PARIS, June 20 — Sales of new electric cars crucial in the fight against climate change fell in Europe in May, car manufacturers announced today, while the number of hybrid vehicles rose.

While the European Union plans to ban the sale of combustion-powered cars by 2035, electric car sales have been sluggish since the end of 2023, mainly due to a lack of affordable models.

Battery electric vehicles (EVs) declined from 13.8 per cent of the market in May 2023 to 12.5 per cent, according to monthly statistics published by the Automobile Manufacturers Association (ACEA).

New registrations of rechargeable plug-in hybrids also declined by 14.7 per cent in May, now accounting for just 6.5 percent.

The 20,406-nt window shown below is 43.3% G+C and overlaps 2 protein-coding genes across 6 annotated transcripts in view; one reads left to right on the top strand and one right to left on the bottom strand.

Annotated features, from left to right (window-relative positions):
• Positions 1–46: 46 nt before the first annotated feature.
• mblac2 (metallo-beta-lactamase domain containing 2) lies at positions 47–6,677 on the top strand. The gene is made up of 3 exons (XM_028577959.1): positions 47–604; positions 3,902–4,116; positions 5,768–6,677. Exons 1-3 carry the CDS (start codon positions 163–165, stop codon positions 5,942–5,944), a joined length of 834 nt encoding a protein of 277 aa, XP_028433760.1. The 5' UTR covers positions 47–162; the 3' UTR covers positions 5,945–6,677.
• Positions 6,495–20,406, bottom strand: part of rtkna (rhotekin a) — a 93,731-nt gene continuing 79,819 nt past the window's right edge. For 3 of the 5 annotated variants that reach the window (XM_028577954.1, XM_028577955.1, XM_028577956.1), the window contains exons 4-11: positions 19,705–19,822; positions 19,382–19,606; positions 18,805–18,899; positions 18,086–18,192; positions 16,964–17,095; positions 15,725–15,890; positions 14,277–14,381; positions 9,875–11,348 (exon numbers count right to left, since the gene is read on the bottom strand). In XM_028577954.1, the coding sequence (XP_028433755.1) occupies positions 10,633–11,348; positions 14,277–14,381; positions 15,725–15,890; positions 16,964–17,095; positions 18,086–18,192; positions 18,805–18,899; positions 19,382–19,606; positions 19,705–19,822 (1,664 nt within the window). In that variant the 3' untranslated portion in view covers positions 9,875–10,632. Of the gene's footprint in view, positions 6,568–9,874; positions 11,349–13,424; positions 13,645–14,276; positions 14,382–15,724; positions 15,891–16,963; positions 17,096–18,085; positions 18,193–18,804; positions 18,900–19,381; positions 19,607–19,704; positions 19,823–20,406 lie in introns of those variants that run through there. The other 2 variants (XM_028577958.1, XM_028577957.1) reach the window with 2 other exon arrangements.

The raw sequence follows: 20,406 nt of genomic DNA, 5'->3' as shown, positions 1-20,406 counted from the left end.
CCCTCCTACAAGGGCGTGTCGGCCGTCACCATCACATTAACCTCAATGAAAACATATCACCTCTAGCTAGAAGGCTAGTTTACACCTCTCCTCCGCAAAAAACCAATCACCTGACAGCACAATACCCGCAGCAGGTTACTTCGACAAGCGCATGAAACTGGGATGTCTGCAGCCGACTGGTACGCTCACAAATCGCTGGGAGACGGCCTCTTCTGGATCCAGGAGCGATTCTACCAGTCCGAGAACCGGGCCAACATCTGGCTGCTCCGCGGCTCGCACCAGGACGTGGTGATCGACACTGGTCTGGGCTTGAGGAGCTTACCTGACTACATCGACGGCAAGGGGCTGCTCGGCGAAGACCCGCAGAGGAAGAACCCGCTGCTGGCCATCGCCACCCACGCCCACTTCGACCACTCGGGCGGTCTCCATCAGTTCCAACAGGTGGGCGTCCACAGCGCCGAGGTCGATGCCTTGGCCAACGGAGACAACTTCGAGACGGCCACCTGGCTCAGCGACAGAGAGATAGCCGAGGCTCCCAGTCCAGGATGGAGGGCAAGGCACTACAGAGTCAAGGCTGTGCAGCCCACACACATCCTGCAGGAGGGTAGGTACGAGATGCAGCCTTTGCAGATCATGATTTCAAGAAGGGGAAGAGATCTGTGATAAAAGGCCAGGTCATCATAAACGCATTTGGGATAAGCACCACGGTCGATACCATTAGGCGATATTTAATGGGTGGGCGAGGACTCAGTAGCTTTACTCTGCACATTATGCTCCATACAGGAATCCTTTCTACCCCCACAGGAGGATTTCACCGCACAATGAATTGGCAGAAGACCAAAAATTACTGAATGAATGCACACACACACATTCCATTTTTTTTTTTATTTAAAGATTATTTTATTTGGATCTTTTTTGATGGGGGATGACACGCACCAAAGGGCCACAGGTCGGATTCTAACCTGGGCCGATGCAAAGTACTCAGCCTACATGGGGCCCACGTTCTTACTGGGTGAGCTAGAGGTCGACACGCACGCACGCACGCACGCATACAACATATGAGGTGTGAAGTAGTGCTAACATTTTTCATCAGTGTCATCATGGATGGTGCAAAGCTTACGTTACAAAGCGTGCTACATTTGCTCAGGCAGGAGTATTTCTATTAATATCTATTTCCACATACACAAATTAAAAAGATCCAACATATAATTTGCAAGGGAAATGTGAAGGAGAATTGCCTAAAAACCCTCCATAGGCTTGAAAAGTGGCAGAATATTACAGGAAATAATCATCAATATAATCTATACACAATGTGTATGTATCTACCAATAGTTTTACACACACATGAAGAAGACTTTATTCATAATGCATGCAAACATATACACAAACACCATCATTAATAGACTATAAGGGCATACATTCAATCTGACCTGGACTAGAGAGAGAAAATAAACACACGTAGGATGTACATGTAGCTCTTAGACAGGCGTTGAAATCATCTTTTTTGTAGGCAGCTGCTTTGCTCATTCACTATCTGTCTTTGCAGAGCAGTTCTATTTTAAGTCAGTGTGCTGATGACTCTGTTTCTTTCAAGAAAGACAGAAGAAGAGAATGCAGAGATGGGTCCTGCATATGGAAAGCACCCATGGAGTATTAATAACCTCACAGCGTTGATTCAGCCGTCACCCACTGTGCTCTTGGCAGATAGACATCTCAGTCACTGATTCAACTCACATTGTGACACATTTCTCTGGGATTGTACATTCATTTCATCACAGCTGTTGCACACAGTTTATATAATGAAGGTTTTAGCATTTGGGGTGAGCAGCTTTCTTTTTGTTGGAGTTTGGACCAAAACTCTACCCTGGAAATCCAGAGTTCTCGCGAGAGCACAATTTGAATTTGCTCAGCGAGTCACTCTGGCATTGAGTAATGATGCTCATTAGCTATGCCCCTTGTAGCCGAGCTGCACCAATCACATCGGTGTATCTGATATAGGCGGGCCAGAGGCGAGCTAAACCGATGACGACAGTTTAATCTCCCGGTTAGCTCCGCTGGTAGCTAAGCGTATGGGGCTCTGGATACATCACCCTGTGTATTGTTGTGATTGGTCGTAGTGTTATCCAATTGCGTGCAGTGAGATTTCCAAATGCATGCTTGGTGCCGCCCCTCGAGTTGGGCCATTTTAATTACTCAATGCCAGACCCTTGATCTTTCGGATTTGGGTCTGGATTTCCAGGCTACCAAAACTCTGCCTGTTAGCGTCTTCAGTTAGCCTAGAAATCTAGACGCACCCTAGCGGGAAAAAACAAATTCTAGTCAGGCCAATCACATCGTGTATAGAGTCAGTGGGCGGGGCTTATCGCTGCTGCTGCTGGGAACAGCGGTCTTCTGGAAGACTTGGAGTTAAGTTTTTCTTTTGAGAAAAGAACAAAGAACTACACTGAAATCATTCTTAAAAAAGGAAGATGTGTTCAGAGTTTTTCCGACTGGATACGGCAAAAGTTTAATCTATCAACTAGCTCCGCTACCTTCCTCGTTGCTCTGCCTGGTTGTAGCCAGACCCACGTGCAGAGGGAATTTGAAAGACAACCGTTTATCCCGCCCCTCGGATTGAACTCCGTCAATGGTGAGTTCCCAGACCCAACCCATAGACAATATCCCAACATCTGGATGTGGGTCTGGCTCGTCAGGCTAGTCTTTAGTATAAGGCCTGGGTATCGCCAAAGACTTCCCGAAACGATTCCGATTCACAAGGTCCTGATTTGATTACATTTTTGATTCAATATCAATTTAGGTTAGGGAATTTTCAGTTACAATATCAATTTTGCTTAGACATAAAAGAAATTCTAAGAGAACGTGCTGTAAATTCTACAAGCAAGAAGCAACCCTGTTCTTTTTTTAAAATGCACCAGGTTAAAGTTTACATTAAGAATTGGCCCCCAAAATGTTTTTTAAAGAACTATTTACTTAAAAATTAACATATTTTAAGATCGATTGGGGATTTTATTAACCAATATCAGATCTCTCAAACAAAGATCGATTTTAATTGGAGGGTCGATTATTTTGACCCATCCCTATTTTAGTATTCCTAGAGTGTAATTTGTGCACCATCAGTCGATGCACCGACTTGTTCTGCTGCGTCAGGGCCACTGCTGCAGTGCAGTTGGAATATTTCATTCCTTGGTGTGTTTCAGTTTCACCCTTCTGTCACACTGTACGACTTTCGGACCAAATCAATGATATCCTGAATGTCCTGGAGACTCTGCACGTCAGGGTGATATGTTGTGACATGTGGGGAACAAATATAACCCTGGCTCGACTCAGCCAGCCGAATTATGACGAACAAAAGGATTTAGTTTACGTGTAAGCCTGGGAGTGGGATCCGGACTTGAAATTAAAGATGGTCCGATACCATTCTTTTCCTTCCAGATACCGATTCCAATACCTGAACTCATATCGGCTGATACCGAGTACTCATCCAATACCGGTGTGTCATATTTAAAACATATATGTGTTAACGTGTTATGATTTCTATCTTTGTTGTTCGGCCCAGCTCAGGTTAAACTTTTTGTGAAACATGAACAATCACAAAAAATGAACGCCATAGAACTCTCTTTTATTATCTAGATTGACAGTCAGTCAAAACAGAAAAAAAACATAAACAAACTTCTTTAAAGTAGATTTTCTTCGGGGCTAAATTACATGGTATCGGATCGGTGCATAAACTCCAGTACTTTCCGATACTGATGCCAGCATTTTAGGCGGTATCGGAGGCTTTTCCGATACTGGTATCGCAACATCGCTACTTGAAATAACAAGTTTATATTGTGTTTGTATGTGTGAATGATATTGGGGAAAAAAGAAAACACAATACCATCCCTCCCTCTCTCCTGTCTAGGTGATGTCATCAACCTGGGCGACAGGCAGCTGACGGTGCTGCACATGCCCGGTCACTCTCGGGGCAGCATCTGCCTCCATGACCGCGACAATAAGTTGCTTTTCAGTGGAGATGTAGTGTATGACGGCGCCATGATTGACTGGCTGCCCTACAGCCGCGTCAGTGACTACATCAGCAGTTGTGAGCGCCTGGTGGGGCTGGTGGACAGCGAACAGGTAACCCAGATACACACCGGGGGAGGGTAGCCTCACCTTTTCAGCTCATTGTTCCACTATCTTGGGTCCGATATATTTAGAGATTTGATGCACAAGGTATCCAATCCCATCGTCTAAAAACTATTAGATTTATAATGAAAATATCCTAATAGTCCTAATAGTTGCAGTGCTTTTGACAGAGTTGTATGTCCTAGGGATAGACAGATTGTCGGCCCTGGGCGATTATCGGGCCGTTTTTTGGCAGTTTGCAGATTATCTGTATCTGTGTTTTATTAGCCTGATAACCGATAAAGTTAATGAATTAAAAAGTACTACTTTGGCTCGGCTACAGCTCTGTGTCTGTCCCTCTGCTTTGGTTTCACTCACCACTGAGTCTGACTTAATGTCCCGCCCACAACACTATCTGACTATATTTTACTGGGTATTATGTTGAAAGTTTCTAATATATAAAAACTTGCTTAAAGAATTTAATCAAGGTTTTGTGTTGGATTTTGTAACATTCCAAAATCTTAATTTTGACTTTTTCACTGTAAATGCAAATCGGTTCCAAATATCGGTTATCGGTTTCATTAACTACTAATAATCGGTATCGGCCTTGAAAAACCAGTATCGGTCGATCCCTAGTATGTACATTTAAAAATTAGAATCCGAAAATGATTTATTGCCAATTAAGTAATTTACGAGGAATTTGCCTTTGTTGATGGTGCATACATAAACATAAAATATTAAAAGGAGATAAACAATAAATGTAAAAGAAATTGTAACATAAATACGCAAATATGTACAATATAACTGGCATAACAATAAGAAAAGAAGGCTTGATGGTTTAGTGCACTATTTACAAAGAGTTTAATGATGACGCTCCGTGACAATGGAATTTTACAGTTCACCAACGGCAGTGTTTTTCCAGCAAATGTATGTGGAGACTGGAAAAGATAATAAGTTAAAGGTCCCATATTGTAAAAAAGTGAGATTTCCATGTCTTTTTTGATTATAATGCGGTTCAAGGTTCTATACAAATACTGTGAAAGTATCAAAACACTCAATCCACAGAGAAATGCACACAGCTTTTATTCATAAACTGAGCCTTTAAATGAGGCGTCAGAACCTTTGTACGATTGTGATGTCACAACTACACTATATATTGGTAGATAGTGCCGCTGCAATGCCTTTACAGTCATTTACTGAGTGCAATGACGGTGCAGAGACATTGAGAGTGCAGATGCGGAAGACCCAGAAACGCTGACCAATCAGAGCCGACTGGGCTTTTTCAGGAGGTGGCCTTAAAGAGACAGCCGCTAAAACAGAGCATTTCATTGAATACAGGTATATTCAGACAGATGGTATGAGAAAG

On the other hand, the market share of hybrid electrics grew from a quarter to nearly 30 percent, while the combined share of fossil fuel-guzzling petrol and diesel cars fell to just under half.

In the main European markets, sales of battery electric cars rose only in France and Belgium.

They continued to fall in automobile powerhouse Germany, where purchase incentives were abolished at the end of 2023.

Sluggish electric vehicle sales are the result of carmakers prioritising larger, premium electric vehicles with higher profit margins at the expense of affordable mass-market models, according to the thinktank Transport & Environment (T&E).

“As a result of this short term profit maximisation strategy... carmakers’ profits have soared to record highs at the expense of greater proliferation of e-mobility,” a T&E statement said.

To comply with tighter EU emissions standards kicking in in 2025, T&E calculates manufacturers will have to significantly increase the share of electric cars sold to a yearly average of 21 per cent. — AFP